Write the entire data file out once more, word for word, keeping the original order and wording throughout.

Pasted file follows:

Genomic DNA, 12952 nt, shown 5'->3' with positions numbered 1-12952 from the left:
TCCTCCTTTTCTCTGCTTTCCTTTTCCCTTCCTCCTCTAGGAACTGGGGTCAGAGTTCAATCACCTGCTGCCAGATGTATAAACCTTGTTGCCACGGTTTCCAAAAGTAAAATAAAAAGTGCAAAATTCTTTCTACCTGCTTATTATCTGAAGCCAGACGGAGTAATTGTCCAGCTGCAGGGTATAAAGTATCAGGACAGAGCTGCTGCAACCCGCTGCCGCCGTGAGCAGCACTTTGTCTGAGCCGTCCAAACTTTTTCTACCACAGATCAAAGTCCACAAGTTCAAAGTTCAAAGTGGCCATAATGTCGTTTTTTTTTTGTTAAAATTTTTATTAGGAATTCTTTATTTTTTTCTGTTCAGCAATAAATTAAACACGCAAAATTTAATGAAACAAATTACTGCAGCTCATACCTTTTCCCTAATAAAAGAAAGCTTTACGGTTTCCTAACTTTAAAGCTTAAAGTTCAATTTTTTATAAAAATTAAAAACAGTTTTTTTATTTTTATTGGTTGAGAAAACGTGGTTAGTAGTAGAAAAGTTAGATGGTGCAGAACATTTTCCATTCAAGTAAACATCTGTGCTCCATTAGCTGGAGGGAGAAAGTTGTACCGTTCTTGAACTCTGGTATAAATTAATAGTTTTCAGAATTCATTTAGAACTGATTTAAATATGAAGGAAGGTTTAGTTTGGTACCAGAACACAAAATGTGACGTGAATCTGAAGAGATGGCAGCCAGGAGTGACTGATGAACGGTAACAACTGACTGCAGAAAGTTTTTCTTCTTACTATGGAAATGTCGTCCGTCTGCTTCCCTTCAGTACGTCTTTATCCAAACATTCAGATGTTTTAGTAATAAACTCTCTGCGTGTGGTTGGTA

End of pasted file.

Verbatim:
Genomic DNA, 12952 nt, shown 5'->3' with positions numbered 1-12952 from the left:
TCCTCCTTTTCTCTGCTTTCCTTTTCCCTTCCTCCTCTAGGAACTGGGGTCAGAGTTCAATCACCTGCTGCCAGATGTATAAACCTTGTTGCCACGGTTTCCAAAAGTAAAATAAAAAGTGCAAAATTCTTTCTACCTGCTTATTATCTGAAGCCAGACGGAGTAATTGTCCAGCTGCAGGGTATAAAGTATCAGGACAGAGCTGCTGCAACCCGCTGCCGCCGTGAGCAGCACTTTGTCTGAGCCGTCCAAACTTTTTCTACCACAGATCAAAGTCCACAAGTTCAAAGTTCAAAGTGGCCATAATGTCGTTTTTTTTTTGTTAAAATTTTTATTAGGAATTCTTTATTTTTTTCTGTTCAGCAATAAATTAAACACGCAAAATTTAATGAAACAAATTACTGCAGCTCATACCTTTTCCCTAATAAAAGAAAGCTTTACGGTTTCCTAACTTTAAAGCTTAAAGTTCAATTTTTTATAAAAATTAAAAACAGTTTTTTTATTTTTATTGGTTGAGAAAACGTGGTTAGTAGTAGAAAAGTTAGATGGTGCAGAACATTTTCCATTCAAGTAAACATCTGTGCTCCATTAGCTGGAGGGAGAAAGTTGTACCGTTCTTGAACTCTGGTATAAATTAATAGTTTTCAGAATTCATTTAGAACTGATTTAAATATGAAGGAAGGTTTAGTTTGGTACCAGAACACAAAATGTGACGTGAATCTGAAGAGATGGCAGCCAGGAGTGACTGATGAACGGTAACAACTGACTGCAGAAAGTTTTTCTTCTTACTATGGAAATGTCGTCCGTCTGCTTCCCTTCAGTACGTCTTTATCCAAACATTCAGATGTTTTAGTAATAAACTCTCTGCGTGTGGTTGGTA